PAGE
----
Property agents Svensk Fastighetsförmedling analysed statistics by number-crunching real estate agency Mäklarstatistik to find out where in Sweden property prices have risen the most since summer 2010.
It examined the number of so-called bostadsrätter (a type of housing ownership common in Sweden) sold in municipalities where at least 100 sales had been made, which meant that 103 of Sweden's 290 council areas formed part of the final report.
Stockholm is often the focus of discussions about property prices in Sweden, where an acute housing shortage is believed to be driving prices upwards, and the report found that prices in the greater area of the capital had gone up by a huge 57 percent in the past six years.
But it also noted that Gothenburg on the west coast had seen a sharper price rise (61 percent) than Stockholm, with Sweden's third-biggest city Malmö trailing behind the two at 29 percent.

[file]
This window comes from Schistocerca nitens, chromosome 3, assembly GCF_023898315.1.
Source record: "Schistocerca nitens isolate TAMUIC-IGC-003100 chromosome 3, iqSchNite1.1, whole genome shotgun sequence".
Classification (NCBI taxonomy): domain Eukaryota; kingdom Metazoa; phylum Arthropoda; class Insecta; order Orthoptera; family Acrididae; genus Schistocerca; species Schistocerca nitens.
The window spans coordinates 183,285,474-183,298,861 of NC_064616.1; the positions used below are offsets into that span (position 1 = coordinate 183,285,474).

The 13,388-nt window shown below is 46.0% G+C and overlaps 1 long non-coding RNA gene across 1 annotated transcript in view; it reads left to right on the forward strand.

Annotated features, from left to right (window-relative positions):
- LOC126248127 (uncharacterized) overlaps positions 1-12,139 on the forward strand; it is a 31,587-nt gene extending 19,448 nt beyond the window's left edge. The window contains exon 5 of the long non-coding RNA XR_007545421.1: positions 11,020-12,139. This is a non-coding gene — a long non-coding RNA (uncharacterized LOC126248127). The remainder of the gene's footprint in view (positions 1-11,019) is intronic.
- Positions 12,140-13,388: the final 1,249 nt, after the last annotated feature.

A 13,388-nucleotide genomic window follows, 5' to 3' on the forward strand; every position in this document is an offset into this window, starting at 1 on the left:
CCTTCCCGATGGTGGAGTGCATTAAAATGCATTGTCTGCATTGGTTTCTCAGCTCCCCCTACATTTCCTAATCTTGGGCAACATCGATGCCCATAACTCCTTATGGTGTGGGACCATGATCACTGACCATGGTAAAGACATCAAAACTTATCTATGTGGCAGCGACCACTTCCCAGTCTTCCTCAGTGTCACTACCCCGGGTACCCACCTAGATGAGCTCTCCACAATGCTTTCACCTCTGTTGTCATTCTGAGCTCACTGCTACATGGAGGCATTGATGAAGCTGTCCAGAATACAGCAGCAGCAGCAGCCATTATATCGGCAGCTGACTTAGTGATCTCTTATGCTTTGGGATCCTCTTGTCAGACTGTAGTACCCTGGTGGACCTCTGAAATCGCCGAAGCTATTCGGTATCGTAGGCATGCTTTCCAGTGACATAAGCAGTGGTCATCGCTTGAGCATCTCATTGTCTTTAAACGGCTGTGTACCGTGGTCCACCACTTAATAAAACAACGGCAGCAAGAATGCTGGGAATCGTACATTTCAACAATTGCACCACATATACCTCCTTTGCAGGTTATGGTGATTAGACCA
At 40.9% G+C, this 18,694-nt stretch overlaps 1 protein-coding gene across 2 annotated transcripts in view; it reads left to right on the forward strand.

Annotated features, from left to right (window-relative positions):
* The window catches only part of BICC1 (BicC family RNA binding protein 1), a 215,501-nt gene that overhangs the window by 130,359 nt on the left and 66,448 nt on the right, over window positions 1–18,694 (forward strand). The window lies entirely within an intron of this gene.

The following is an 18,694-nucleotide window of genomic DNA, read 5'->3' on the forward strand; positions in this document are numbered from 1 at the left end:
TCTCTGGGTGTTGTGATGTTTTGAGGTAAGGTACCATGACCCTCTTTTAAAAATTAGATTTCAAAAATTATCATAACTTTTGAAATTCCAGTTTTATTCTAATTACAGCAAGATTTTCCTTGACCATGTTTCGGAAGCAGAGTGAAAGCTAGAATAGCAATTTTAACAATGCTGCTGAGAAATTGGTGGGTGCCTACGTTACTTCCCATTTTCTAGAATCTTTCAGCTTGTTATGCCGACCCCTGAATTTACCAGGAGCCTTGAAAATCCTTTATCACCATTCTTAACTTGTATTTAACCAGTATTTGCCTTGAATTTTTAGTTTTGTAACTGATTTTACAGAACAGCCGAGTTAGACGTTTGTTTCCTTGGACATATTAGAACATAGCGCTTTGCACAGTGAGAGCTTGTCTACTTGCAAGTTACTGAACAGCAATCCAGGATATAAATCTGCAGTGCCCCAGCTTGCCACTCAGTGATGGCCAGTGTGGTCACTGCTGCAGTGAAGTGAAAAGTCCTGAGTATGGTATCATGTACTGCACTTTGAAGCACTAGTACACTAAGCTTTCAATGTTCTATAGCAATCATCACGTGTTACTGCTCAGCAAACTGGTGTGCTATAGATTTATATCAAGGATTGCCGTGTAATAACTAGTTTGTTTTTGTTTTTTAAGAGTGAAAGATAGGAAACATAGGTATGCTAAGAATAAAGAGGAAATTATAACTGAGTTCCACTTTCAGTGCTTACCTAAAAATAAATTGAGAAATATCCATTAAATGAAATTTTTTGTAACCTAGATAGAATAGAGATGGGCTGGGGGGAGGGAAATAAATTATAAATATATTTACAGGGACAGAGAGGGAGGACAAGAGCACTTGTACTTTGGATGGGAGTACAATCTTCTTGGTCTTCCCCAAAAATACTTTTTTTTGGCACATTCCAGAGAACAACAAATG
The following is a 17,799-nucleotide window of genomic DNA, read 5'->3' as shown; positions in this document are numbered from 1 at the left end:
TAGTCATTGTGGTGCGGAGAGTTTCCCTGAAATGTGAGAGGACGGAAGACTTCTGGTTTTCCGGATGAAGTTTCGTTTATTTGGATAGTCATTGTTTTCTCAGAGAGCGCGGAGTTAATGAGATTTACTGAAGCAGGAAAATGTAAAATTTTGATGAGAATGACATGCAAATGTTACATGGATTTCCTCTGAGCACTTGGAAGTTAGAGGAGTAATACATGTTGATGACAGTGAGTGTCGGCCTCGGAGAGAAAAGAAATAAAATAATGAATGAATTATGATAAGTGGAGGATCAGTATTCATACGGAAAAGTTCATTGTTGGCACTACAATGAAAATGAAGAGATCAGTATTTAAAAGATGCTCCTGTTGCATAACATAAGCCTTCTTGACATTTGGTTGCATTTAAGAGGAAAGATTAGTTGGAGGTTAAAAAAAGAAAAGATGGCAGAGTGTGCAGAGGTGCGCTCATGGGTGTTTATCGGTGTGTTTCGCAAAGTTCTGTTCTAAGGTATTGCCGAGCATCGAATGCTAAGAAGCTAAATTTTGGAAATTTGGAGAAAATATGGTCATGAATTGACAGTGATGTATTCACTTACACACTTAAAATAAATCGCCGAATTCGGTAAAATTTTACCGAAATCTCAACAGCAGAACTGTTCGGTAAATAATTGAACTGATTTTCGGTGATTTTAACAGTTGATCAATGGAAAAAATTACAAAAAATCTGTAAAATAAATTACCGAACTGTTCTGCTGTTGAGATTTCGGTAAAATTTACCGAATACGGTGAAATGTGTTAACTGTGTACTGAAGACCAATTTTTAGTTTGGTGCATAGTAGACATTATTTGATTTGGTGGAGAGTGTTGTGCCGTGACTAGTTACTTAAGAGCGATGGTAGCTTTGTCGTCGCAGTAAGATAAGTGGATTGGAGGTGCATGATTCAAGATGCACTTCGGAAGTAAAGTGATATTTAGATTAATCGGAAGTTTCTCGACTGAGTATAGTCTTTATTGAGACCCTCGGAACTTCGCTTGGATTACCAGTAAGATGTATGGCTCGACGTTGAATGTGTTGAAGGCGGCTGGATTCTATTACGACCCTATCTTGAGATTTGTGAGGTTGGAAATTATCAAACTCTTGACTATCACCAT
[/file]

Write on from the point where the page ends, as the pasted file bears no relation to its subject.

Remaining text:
Prices went up the most in Boden in the Norrbotten region of northern Sweden, with a bostadsrätt now costing 181 percent more than it would have done six years ago. Trollhättan in western Sweden came in second place, with a price rise of 119 percent, followed by Kristinehamn at 117 percent.
“Property prices are rising across the country and Norrland is no exception. The two universities in Luleå and Umeå are attracting more and more students which means supply can't keep up with increasing demand,” said Jörgen Lundgren of Svensk Fastighetsförmedling's Umeå office.
“Boden's incredible percentage price rise can be explained by its proximity to Luleå, because when prices in the bigger towns go up it often affects the surrounding towns,” he added.
However, in real term prices are still by far the highest in the capital. A bostadsrätt currently costs on average 4,072,170 kronor ($484,543) in Stockholm, compared to 2,699,197 kronor in Gothenburg, 1,621,623 in Malmö and 620,987 kronor in Boden.